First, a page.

Sunday, 24 July 2011

What does it take to become a Fellow of the Royal Society of Medicine?

According to Andy Lewis, aka @lecanardnoir, the answer is around £356 for a London resident*. He revealed this discovery in a blogpost a couple of years ago. He was investigating the c.v. of Jayney Goddard, President of the Complementary Medical Association. Her website describes how she uses homeopathy, psychotherapy and hypno-analysis and ... is a Fellow of the Royal Society of Medicine. Can this be true?, you might ask. Isn’t the Royal Society of Medicine like a medical wing of the Royal Society, an organisation to which only those of the highest academic stature are elected?  Er, well, no. It isn’t, and many of those working in alternative and complementary medicine are delighted at the ease to which they can gain an affiliation, and so embellish their CVs with impressive-sounding medical credentials. Perhaps this has something to do with the fact that HRH the Prince of Wales was made an Honorary Fellow of the RSM in 2005.

Here are just a few of those who mention their affiliation to the RSM on their websites, and no doubt impress members of the public by doing so. I haven't been able to find a directory of members or fellows to check accuracy of these claims.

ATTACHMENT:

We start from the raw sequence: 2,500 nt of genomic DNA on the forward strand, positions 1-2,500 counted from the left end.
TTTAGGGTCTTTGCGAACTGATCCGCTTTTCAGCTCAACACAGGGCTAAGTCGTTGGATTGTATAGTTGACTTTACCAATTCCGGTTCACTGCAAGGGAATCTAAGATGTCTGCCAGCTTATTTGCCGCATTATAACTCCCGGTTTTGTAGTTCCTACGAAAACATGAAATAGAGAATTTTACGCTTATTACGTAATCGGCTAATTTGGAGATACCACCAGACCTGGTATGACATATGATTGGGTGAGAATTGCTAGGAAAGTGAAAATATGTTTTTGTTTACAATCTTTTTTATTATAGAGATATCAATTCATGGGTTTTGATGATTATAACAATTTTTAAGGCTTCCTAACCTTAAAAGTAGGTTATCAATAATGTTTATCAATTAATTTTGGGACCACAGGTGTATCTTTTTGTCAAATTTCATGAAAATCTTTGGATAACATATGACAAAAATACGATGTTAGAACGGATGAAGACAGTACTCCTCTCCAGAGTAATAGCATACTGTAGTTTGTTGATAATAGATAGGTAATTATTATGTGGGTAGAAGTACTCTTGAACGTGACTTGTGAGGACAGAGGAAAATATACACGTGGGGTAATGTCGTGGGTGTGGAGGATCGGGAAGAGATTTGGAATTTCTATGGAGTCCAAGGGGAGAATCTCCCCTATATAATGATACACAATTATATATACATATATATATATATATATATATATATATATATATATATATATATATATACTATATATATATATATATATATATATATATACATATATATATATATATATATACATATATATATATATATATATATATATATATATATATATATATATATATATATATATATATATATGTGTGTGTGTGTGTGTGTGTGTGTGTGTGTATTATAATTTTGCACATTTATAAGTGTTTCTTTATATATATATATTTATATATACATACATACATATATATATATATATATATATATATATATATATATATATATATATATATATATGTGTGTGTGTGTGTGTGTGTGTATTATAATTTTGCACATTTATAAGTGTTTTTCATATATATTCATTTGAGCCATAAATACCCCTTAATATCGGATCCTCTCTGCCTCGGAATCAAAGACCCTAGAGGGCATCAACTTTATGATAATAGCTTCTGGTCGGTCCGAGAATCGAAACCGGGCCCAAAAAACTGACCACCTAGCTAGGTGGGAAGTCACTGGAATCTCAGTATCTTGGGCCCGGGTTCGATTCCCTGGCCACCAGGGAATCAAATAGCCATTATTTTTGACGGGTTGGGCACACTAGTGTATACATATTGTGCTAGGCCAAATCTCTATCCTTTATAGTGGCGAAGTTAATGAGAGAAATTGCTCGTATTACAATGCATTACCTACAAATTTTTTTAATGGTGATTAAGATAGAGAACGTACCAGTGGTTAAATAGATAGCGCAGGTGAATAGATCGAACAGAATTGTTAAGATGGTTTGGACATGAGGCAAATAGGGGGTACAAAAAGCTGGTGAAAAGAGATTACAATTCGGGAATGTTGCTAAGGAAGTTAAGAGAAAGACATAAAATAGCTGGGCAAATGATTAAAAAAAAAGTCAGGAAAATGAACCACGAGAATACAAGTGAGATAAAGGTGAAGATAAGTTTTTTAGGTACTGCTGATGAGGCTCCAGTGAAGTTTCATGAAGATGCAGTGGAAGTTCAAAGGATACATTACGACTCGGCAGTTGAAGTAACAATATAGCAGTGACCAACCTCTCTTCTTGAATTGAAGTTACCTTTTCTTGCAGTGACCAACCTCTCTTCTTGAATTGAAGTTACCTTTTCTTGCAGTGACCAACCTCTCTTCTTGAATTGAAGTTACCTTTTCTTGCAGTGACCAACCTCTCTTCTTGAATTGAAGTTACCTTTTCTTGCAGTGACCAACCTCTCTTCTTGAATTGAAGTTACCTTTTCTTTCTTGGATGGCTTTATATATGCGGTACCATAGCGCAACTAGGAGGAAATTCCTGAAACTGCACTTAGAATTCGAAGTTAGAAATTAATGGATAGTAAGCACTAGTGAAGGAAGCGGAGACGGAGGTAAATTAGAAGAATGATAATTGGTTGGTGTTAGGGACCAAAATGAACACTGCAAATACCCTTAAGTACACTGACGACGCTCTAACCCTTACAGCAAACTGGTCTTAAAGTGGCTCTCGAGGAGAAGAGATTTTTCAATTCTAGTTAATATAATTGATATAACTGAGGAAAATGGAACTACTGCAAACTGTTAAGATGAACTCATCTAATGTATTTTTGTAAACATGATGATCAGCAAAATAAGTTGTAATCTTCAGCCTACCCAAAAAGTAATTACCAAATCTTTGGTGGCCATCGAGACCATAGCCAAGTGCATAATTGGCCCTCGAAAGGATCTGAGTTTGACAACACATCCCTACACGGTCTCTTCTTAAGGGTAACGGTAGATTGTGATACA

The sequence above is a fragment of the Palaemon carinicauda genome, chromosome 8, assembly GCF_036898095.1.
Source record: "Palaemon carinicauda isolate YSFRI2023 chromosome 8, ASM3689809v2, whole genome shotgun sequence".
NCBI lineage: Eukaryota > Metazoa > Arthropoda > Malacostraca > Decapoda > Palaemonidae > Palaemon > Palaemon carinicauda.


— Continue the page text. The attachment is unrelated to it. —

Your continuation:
• Dr Dato' Steve Yap. Complementary medical director, DSY Wellness & Longevity Center, Malaysia. His website has the initials FRSM after his name, even though this is specifically prohibited by the RSM. His qualifications include a Masters degree in Administration from the University of Durham, and Board certification in Nutritional Medicine and Anti-Aging Medicine from the World Society of Anti-Aging Medicine, France.
  • Terence Watts. Founder of The Essex Institute, where students learn advanced skills in both psychotherapy and hypnotherapy, and the Association for Professional Hypnosis and Psychotherapy.  His website disarmingly explains how he was a late starter who came to hypnotherapy at the age of 48, after working as a professional ballroom and Latin-American dancer, supplemented by spells as aTV engineer, electronics design, tailor, carpet-layer, computer programmer, furniture shop assistant, factory hand, salesman (fire extinguishers and alarms) and part time rock 'n' roller (lead guitar). He notes proudly that he is the first in his profession to be made a Member of the City and Guilds Institute, which he states is comparable to a British Masters degree.
  • Harald Camillo Gaier. Homeopath, naturopath, master herbalist, acupuncturist and author of the Encyclopaedic Dictionary of Homoeopathy. 
  • Peter King. Principal tutor at the British School of Traditional Japanese medicine. He has an MA in ‘Sports Science & Japanese Budo Studies’and also has qualifications in osteopathy, cranial osteopathy, acupuncture, Shiatsu, and Advanced Chinese Tuina. The website also notes that the Honorary Principal of the British School of Japanese Medicine, Hatsumi Sensei, has been honoured at the RSM by the permanent inscription of his name on the 'Wall of Honour'.